A Beginner's Life

3 Tips For Creating a Megatome

4 min read
megatome

Team growth presents a whole ton of challenges. One of them is the sharing of institutional knowledge – how to get the stuff that used to exist in one person’s head into many?

There is no place where this is more crucial than in support. Even for a relatively simple product like ours, there are dozens, maybe even hundreds, of potential support scenarios. Training new folks to handle these scenarios is a herculean task.

Some companies, like MailChimp, solve this with full training programs for new support folks. This is awesome, but we’re still too small for that to work.

When Jordan was first coming on, I was pretty worried about getting him up to speed. I really didn’t want to spend weeks hand holding, to be honest. We hired Jordan because we thought he would succeed in a totally self-directed environment, and would be bored and uncomfortable in a hand-holding, micromanaging environment.

So I started saving some common support questions, and the meat of the answers, into a document. A support tome, I was calling it. After a few days, the content volume grew, and I started to group the questions into categories with their own files.

“We got the Megatome & we are the smartest #sworcery”

With some help with my naming compatriot Max, the name evolved to the Moreau Doctrine (a marriage of two of my favorite things, science fiction and political policy).

Today our support team (myself, Max, Jordan, and Mercer) contribute to the Moreau Doctrine frequently, and new people can get up to speed quickly by referring to it.

I’ve seen lots of guides, internal knowledge bases, and wikis that act like ghost towns – they are lonely places with out-of-date info and stale language. Almost a year in, ours is still fun and vibrant godmode. Here are some of the lessons I learned in the development of an epic internal knowledge megatome.

Go Bare Bones

Don’t save your exact responses in a support email doc. The idea is to transfer the knowledge, not to create canned responses for future emails. I want to empower new folks to respond to emails, not to force them to adopt my voice & tone.

The test I use is, are these guidelines, or directions?

If there is only one correct way for something to get done (i.e. setting up a local version of an app) then of course write up the exact steps.

But if it is something that would benefit from a personal touch (like a support conversation, blanket customer email, social media interactions) then don’t get too nitty-gritty. Communicate your thinking and reasoning, and leave the detailed execution for someone else. Things will almost certainly be different by the time someone references your megatome, trust them to do the right thing.

Make it Fun

The biggest problem I’ve experienced with building a megatome is when it’s there, and it’s useful, but no one wants to use it!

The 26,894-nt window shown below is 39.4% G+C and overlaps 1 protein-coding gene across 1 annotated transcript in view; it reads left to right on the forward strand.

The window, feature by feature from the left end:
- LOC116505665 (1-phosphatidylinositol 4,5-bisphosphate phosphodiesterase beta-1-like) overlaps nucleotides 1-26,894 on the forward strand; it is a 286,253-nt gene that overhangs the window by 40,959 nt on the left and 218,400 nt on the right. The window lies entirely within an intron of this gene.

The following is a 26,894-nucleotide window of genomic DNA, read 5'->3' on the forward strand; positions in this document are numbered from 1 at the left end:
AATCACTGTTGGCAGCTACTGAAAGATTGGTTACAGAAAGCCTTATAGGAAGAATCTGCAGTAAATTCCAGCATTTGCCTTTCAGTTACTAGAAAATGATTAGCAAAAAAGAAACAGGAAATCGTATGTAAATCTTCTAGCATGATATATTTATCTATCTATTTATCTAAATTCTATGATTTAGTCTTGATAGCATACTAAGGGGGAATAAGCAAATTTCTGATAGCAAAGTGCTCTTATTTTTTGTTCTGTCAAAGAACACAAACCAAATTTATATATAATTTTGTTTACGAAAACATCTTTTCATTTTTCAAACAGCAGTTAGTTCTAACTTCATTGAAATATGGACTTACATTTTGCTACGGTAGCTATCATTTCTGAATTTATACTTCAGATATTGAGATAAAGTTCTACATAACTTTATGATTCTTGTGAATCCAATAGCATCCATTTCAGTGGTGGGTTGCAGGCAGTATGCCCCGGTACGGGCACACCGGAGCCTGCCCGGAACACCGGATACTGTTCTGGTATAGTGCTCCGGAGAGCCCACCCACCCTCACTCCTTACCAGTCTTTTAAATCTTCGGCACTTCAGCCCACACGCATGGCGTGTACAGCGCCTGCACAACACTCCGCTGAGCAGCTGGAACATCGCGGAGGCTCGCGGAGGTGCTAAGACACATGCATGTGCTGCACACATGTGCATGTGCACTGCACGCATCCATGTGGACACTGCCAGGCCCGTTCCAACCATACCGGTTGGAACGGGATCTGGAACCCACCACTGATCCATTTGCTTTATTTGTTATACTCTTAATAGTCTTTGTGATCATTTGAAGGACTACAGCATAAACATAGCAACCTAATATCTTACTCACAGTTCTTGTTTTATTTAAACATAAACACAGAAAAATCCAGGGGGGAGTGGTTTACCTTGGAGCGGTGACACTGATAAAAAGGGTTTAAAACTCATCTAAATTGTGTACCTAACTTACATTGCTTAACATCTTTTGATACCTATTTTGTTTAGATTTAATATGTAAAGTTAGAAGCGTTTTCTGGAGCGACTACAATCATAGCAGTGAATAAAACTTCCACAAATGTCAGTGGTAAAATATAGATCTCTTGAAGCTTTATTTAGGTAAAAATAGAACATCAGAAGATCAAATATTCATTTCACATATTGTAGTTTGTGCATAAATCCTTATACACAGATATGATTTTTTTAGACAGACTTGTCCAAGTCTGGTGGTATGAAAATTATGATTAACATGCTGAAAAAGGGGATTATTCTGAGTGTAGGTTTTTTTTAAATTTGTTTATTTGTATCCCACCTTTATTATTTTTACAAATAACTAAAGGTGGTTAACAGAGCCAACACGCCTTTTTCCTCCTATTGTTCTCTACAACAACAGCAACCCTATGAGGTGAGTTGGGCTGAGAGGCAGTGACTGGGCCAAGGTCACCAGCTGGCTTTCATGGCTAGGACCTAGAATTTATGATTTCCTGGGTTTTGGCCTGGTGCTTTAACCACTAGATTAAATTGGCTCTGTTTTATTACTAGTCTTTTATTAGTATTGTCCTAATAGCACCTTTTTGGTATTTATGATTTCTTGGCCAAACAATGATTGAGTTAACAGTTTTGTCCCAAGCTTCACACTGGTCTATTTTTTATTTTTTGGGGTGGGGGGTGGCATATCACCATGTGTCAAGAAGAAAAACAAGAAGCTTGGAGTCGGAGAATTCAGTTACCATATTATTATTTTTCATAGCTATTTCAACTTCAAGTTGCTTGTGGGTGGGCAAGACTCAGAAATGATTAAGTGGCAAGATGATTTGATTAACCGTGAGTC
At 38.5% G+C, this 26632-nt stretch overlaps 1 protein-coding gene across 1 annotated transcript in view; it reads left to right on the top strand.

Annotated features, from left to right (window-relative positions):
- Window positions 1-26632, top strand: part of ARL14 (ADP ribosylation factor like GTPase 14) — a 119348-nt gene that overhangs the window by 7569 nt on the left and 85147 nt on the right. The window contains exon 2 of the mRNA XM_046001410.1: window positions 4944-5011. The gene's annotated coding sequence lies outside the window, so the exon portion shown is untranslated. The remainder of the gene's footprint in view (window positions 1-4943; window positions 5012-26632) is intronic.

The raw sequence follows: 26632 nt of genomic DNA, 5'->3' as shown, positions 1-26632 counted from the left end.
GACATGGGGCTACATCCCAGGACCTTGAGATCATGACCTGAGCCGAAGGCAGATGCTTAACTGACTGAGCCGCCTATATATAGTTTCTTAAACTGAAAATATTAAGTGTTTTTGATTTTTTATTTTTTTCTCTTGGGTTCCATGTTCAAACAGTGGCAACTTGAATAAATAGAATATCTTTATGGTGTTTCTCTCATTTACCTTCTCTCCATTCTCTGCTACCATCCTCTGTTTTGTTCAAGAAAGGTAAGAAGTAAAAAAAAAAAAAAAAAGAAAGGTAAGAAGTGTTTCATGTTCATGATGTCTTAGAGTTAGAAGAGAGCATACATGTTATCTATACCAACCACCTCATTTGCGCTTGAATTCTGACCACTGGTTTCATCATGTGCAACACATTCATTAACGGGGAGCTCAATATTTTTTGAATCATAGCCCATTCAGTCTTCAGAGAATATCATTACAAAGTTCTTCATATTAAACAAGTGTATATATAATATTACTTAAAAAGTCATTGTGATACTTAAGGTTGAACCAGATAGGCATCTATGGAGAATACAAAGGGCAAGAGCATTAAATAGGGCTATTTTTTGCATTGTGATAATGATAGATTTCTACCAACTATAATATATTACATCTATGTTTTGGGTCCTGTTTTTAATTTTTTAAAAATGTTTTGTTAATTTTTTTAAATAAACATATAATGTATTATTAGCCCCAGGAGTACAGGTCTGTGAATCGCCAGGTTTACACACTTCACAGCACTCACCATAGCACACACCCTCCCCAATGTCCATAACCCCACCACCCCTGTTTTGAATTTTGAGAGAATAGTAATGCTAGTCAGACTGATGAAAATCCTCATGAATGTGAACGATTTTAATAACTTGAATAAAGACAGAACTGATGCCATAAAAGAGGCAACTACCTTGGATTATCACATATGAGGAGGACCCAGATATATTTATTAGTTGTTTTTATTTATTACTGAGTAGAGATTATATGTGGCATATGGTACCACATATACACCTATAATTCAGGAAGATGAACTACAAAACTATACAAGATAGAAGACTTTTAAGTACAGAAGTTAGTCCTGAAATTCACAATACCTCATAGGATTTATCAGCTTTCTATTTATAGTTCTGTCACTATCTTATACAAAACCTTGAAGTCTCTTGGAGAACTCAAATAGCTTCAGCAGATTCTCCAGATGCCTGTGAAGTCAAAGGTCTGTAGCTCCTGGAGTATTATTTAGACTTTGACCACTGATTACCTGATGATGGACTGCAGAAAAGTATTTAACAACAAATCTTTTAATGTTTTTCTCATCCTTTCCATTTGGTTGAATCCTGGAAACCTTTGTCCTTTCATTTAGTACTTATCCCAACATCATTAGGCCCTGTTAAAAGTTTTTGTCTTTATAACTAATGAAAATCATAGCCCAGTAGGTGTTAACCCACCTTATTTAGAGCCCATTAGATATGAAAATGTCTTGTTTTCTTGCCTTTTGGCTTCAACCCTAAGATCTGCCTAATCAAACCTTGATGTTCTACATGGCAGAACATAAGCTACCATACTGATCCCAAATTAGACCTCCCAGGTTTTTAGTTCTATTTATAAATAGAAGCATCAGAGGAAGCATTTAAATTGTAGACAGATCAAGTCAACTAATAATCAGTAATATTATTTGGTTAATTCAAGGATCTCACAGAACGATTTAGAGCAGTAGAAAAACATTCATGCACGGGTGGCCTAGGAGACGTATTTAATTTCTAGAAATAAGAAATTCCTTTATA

For the love of the children, make sure it’s fun to contribute to. We did this originally by writing the Moreau Doctrine in markdown (which is a really easy way to write text) and tracking it via git. New Customer Champions would be able to learn git while contributing to the doc, which was a fun challenge and they loved using new technology. Double win.

How else can you make it fun? Make sure the contribution process is as easy as possible, track & reward contributions, and, if you build a tool, use the most team-appropriate language possible. Contributing to the Moreau Doctrine sounds a lot cooler than contributing to the Support Communications Knowledge Repository.

Put it in a High-Traffic Area

Make sure your megatome gets contributed to by making sure it gets used. How many times have you dumped important information into a Google Doc, only to see it get lost in the shuffle?

The Moreau Doctrine benefited from being in our Github account – everyone could see it and knew what it was. It also existed as markdown files on our computers, which were easy enough to keep open while we answered support emails.

Now, we’ve even taken it a step further, with Goose, a super-simple Wiki editor Brendan built. He’s been moving towards open-sourcing it, and when he does I recommend using something like that for editing.


So that’s it, that’s all I know. Looking back, most of this advice is pretty simple and perhaps even obvious. But even the obvious stuff has to be fought for sometimes. It’s too easy to fall into the trap of “just throw it together” for tough growing pains like sharing internal knowledge. A little advance planning (and building in fun) will go a long way.


top image credit
pretty much all of this post was inspired by superbrothers: sword & sworcery. If you haven’t played it yet, you should.

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